Just above the ground and behind the Dzong a makeshift kitchen was built from where food and refreshments would be served to all the devotees. There too were volunteers. People willingly came forth to be chefs because they believed that more than sitting, praying and chanting the mantra during the ceremony, will cooking and dispensing food fetch them more merits.
Picture:The pavilion
Picture:The golden throne on which the Je Khenpo would be sitting and presiding over the ceremony.
Picture: HH the Je Khenpo
Picture:The makeshift plastic covered roof covering almost the entire ground

Transportation:
People as far as from Tendu (75kms from Samtse) Sipsoo(50 kms from Samtse), Ghumauney (25 kms from Samtse), chengmari (10kms) Mechetar (5 kms) came to make their prayers and wishes but at the end of each day they had to return home. So the organizing team arranged vehicles for them for free. People expressed gratitude to the Dzongkhang administration team for arranging vehicles without which they would have had to travel by taxi which costs a lot.

Accommodation:
While for people from Dorokha and others who could not return home every evening, tents were pitched to spend their nights. They were also served meals.
Picture: Tents pitched for people coming from far.

The devotees:
Approximately more than eight thousand devotees gathered at the ground everyday. They would come as early as 200am because coming any later than 2:00am would leave them no space to sit in the makeshift roof on the ground. As the ceremony proceeded everybody got busy on their rosary chanting prays and mantra Om A Hum Baza Guru Padma Sedhi Hum. When they were tired sitting they would stand up to prostrate in reverence and faith to HH the Je Khenpo. Older people collected every bit of energy they had to use for prostrating. Even children, if they had money did not buy toys this time but rosaries and they too were lost deep praying. Students would come right away to the ground from school and sit there for awhile before they headed home. People of all walks of life gathered there to pray for peace, prosperity and wellbeing of all living beings.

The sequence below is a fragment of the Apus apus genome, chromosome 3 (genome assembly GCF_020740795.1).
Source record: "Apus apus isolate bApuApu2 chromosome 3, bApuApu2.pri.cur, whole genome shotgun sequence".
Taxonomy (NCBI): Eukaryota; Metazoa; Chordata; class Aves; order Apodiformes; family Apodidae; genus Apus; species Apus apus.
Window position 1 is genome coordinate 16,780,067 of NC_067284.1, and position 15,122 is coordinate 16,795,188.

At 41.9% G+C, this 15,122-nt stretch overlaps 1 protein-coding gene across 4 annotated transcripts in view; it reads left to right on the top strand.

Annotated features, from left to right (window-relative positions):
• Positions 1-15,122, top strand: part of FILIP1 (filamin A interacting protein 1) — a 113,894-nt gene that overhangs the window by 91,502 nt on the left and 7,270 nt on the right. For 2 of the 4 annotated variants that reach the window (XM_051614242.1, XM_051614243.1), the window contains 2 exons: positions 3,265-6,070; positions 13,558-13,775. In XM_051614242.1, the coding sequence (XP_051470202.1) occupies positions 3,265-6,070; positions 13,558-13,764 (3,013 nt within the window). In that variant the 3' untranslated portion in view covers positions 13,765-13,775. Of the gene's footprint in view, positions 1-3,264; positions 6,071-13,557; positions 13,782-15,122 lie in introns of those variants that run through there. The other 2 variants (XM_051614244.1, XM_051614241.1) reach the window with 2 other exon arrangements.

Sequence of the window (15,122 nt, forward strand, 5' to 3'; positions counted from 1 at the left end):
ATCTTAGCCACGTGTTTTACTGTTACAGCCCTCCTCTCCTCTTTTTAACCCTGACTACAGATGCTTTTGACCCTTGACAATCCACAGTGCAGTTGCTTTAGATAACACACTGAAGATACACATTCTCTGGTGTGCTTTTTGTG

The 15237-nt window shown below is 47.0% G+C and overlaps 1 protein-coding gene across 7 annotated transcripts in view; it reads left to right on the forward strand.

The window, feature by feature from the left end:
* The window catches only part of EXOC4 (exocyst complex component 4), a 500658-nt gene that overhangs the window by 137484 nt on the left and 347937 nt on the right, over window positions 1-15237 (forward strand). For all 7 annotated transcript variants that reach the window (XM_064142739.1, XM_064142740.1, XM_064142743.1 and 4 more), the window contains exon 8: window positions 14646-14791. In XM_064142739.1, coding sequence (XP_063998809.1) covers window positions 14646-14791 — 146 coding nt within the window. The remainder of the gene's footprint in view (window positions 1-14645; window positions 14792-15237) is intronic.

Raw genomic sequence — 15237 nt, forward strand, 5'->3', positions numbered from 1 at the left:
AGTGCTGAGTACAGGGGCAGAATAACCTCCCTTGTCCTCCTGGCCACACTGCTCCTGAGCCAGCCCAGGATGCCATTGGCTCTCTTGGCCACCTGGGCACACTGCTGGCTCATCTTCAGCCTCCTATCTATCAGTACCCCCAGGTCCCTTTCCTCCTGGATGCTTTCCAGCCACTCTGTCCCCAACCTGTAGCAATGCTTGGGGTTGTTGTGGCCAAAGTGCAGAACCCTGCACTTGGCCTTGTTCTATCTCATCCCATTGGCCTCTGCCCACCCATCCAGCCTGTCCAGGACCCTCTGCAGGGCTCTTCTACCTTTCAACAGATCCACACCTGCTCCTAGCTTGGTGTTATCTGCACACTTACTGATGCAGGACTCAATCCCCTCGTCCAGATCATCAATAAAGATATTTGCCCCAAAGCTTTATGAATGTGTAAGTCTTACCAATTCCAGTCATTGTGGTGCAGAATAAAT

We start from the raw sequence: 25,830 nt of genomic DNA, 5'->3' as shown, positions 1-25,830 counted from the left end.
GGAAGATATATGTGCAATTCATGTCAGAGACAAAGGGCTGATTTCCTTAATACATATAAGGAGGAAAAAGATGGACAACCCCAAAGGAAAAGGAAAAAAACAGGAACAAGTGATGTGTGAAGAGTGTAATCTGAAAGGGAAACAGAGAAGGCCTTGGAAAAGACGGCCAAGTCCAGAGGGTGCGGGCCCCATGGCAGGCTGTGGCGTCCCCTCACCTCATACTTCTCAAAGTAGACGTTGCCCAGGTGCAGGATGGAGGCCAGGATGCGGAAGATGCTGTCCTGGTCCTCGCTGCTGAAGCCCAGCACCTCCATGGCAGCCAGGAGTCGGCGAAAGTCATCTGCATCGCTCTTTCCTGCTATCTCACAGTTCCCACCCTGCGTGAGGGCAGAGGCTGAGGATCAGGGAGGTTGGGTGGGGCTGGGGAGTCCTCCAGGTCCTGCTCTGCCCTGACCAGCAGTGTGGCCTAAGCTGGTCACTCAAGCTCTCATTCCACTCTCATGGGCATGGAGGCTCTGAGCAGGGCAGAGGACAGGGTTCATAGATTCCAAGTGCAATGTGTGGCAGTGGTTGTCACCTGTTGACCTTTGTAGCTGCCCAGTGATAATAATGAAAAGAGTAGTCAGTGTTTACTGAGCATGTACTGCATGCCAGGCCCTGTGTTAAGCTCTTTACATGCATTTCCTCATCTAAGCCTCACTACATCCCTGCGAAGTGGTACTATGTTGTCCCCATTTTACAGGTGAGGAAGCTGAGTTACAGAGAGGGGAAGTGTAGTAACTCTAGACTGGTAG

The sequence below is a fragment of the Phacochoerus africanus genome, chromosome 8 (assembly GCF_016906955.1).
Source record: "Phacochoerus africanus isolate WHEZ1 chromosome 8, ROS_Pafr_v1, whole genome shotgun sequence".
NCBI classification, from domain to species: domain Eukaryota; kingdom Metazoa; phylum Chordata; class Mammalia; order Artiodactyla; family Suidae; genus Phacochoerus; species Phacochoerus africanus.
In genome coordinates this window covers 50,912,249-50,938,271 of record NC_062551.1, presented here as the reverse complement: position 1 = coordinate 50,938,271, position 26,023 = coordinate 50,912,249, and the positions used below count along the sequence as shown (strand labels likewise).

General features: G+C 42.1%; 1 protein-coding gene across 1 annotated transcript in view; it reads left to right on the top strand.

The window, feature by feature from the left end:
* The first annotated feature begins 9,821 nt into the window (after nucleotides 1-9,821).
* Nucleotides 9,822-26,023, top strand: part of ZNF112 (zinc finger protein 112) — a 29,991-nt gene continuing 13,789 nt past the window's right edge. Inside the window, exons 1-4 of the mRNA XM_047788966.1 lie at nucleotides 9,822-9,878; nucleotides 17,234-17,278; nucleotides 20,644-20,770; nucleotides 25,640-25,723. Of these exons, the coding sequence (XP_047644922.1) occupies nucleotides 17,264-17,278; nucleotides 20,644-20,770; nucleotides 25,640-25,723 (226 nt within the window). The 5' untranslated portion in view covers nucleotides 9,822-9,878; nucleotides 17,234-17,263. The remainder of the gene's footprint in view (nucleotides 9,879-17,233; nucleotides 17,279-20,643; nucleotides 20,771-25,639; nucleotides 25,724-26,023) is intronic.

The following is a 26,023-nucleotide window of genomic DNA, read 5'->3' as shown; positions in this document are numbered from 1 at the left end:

And I:
And I was one among them praying, chanting and prostrating. I have never been religious this long before. For the entire week I sat there not just chanting prayers but fascinated by the way people’s devotion and faith manifested in various ways. In fact I was already relishing the prospect of receiving blessings from the ceremony long in advance. I already posted news in the facebook to invite people to attend the ceremony.
I took my rosary and chanted as many Om A Hum Baza Guru Padma Sedhi Hum as I could and this (photo below) was the count on my rosary at the end of the ceremony. (I hope you all know how to count on a rosary)
As I sat among the crowd I felt a world I never felt before. There were kind people everywhere. There were people who willingly lend their helping hands. There were polite people. The ground was filled with aura of kindness, politeness, generosity, friendliness and buzzes of mantras and prays. And I felt as if I was experiencing heaven. Instantly I prayed that the world be filled with such places and people for all the time to come.

Donations:
Because we believe that any investment we make in today’s life for the good of all living things reaps good Karma in the next life which will bestow us with better living form such as humans or Close-to-God form, people, despite of the contribution they have already made still wanted to make more contribution but this time in the form of donation. A corner exclusively meant for donation attracted almost all devotees. The donation was for four causes:
1. For offering meals to all devotees.

2. For next year’s Moenlam Chenmo.

3. For wellbeing and longevity prayers for His Majesty the King and self.

4. For Saving animal from butchering.